Tuesday, February 23, 2010

The 50p broadband TAX

Peter Luff has just been defending the market as being able to provide super fast broadband for all (although maybe with a little help from the BBC licence fee digital switchover budget) and criticising the 50p broadband tax.

Much has been made that the 50p tax is regressive and unfair as it targets the rich and poor alike. This is true, but also equally true of the BBC licence fee, which if it was called the BBC tax would also be regressive taxation.

What the government have yet to say though is how that 50p will be spent. Will it all go to BT to provide the broadband infrastructure across the country, will private companies get to bid for government money to provide broadband to identified rurual areas or will it all jut go into the tax take.

According to the CIA Factbook (It’s not as sinister a publication as it sounds) in 2008 the UK had 33.209 million lines (interestingly we apparently have 75.56 million mobile lines) so the 50p per month tax will net £199.25 million pounds a year. The so called Next Generation Fund proposes to help fund the rollout of next generation broadband services to 90% of the country by 2017, by which time it will have raised roughly £1.4 billion pounds.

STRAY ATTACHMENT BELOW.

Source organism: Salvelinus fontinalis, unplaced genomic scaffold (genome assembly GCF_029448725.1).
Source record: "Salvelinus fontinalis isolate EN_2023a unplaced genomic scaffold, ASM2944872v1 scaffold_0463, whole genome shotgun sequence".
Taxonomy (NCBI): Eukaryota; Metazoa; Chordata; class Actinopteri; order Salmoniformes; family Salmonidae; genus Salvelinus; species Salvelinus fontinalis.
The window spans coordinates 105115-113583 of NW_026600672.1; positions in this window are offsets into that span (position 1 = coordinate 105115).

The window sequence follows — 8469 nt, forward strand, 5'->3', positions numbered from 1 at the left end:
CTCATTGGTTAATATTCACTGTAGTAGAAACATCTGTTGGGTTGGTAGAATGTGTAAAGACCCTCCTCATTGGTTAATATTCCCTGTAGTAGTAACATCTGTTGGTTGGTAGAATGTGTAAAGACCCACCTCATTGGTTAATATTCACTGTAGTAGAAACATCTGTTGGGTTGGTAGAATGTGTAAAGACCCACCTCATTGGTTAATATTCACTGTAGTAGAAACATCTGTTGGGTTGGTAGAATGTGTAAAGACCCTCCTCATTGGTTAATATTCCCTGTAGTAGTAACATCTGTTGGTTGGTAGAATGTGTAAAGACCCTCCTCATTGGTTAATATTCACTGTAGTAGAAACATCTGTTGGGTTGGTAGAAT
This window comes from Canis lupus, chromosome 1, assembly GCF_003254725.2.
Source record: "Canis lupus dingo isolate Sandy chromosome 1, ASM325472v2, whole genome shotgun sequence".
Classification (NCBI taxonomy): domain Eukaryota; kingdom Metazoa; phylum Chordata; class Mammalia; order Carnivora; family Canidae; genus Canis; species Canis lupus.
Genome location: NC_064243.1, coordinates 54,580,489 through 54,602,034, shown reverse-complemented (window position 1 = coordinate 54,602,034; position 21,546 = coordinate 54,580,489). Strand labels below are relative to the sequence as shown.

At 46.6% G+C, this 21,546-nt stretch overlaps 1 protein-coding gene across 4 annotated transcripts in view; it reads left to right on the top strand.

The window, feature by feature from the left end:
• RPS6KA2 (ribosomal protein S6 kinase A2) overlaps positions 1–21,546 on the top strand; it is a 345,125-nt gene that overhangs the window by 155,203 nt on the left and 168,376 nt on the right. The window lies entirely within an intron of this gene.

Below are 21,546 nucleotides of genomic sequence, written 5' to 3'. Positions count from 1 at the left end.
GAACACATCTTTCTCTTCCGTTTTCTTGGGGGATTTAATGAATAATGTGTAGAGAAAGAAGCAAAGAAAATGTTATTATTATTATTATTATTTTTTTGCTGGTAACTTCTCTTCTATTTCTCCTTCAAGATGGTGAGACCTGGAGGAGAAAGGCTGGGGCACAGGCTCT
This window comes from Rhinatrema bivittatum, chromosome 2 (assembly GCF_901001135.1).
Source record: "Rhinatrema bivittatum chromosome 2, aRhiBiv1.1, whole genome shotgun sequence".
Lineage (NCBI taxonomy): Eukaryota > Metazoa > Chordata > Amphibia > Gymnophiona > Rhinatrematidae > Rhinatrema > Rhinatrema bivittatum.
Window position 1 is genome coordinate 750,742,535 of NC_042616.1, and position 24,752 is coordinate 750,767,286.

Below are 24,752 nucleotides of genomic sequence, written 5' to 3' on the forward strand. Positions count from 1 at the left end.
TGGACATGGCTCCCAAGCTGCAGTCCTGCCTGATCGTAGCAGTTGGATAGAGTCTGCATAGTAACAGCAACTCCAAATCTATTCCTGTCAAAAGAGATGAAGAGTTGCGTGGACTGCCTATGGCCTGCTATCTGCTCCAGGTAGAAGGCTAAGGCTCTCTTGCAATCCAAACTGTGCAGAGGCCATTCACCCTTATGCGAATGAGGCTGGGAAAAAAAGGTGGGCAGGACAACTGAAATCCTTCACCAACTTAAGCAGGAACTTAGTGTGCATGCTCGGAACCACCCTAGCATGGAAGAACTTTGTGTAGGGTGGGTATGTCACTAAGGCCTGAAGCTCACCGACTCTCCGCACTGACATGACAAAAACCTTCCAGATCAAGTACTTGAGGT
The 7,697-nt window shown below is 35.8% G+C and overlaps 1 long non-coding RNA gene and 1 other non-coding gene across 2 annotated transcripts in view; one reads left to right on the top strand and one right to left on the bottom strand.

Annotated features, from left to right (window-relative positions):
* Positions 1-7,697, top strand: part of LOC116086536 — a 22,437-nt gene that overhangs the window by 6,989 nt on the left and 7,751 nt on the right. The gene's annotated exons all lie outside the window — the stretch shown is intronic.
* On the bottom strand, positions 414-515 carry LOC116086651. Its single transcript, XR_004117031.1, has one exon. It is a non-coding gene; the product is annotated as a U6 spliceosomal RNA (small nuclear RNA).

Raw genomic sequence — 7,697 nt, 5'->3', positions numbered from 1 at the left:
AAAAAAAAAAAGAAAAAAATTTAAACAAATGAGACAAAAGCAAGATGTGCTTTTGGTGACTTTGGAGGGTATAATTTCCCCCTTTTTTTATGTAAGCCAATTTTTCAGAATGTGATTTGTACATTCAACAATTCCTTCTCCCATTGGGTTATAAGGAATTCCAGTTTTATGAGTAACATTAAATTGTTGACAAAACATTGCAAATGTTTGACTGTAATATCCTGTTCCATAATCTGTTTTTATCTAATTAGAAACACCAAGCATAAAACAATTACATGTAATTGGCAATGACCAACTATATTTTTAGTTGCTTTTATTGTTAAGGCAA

Surely if we really want to point this idea out for what it is, a tax on everyone, and nothing to do with broadband, then we need to be challenging the government to confirm that this money will be ringfenced for this purpose alone.

Unless they do this then what stops it just becoming another income stream on the exchequer spreadsheet. In my usual financial measure, 199.25 million pounds is 4,151 extra police officers a year, which might look rather more attractive to win votes than broadband for the non Labour voting countryside. We already now that other flat taxes such as fuel duty and road tax don’t actually get spent on what they’re supposed to so why should this be any different?

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